Saving for retirement is one of the greatest gifts you can give to yourself, but sometime the number in the account can seem discouraging. It is important to keep expectations realistic, and to do so requires some points of reference. While it is not always wise or healthy to compare, it is good to at least know where people your age are. Now, there are many different ways to measure retirement savings, and many different data sets to pull from. Take our numbers with a grain of salt due to these possible variances. We will be looking at the Center for Retirement Research numbers regarding the median retirement balance in different age groups. So, here is the average retirement savings for those over 60.
In people aged 55-64, the Center for Retirement Research found that the median retirement account balance is $104,000. Now, there are a few pieces of context to work out here. First, these numbers are from 2017. Obviously there will be some variance, especially after the recent coronavirus crisis causing many to tap into savings they probably meant to leave untouched. Additionally, this does not mean $104k is optimal. Ideally you will have much more than this, as the idea is it is the only money you will have or need in retirement. This brings us to the last point, that these numbers aren’t indicative of the entirety of these subject’s retirement savings. This only counts 401(k)/IRA balance, so it doesn’t include any assets outside of these. So, if you hold property, cash savings, personal brokerage accounts, or anything else that isn’t included here, you want to factor that in.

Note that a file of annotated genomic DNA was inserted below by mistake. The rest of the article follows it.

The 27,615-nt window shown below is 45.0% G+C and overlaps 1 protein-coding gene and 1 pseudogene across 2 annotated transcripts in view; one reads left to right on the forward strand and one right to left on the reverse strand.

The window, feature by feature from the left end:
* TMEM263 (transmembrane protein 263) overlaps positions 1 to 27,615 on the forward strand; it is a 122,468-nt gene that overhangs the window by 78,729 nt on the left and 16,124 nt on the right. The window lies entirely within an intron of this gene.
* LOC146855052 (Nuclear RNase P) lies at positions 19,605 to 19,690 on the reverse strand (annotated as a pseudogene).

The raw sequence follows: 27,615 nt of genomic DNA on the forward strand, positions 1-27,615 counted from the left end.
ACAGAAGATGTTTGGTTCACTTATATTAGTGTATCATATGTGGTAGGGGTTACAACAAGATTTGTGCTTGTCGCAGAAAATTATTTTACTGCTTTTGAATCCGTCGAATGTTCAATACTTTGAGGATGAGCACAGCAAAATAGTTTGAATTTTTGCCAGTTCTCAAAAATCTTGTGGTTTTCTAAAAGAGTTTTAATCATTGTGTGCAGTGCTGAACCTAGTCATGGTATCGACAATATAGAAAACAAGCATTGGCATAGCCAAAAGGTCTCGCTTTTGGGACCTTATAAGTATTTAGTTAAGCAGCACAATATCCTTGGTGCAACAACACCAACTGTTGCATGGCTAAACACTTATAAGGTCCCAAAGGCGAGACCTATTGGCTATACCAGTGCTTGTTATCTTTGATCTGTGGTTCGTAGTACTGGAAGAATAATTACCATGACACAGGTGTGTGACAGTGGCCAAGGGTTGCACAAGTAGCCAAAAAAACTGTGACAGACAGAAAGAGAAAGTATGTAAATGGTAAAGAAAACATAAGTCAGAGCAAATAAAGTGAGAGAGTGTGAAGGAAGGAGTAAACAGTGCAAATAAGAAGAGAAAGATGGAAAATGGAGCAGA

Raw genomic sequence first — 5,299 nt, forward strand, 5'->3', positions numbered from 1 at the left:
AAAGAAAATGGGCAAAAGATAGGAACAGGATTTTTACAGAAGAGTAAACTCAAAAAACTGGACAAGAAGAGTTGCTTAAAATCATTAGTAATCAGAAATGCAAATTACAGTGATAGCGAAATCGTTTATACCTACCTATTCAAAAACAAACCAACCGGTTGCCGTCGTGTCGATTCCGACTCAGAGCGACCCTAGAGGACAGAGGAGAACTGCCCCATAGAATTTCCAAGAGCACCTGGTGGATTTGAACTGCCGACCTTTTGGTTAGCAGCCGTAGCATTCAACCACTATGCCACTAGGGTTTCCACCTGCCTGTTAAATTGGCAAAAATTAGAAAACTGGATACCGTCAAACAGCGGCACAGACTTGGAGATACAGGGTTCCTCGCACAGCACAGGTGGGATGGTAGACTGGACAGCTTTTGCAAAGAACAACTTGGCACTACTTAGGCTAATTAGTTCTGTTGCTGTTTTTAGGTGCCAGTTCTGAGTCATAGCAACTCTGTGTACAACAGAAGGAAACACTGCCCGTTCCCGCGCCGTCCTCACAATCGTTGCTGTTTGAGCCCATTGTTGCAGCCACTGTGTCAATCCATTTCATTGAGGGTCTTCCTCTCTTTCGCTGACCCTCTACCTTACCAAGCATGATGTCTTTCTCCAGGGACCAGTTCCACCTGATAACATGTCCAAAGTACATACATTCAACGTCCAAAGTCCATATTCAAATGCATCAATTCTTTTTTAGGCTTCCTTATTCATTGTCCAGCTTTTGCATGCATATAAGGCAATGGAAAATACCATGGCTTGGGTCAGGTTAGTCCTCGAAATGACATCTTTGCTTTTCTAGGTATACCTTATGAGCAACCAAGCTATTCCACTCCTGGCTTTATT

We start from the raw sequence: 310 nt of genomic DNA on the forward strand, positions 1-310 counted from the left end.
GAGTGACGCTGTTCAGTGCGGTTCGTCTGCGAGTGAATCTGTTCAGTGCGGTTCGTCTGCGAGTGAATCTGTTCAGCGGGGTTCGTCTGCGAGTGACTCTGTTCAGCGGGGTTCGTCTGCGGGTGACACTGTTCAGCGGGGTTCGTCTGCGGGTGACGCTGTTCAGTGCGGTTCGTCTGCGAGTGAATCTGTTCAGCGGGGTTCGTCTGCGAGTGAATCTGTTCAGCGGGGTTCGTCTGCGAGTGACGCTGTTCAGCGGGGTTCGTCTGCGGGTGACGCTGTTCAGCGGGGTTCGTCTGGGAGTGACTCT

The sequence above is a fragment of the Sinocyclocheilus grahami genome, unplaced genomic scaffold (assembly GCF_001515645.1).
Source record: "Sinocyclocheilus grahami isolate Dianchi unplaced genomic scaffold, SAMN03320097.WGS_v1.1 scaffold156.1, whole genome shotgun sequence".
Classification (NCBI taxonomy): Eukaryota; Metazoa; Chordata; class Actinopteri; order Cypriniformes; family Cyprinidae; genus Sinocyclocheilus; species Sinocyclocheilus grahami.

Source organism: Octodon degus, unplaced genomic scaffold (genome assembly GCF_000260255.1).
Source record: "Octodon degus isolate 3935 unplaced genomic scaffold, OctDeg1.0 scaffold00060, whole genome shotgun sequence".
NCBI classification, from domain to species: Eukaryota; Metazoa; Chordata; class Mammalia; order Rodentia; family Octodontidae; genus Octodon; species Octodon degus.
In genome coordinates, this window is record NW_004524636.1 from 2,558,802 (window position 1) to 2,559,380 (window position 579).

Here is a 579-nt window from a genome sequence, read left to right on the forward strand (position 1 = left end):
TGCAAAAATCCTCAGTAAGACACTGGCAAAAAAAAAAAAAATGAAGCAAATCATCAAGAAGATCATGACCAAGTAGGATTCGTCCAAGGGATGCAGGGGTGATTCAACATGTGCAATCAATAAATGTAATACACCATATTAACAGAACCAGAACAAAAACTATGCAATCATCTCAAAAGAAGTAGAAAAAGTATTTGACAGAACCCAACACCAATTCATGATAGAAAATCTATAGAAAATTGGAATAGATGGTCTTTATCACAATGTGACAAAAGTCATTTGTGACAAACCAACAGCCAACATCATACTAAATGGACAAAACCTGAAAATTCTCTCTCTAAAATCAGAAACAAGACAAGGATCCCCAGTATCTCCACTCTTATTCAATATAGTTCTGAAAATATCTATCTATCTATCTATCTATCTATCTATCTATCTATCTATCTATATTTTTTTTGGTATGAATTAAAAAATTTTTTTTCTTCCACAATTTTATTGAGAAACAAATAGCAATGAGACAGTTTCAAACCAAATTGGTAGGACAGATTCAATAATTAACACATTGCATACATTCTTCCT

What If I’m Not Over 60?
The numbers for people who are a little younger break down as follows:
- Ages 35-44 have an average account balance of $37,000
- Ages 45-54 have an average account balance of $80,000
What do these numbers mean? Firstly, it shows that retirement savings clearly see an uptick later in life. This is for a few reasons, one of which being awareness. You can get ahead of the pack just by thinking about it earlier and life and setting aside as much as you possibly can. The other, though, is that income tends to grow as you age, and that can’t always be helped. Again, these are great numbers to use when comparing just your IRA/401(k) balance. This should not be how you decide what your total retirement savings should look, as it isn’t a wholesome look. As long as you take these in the right context, they can help you stay educated and motivated.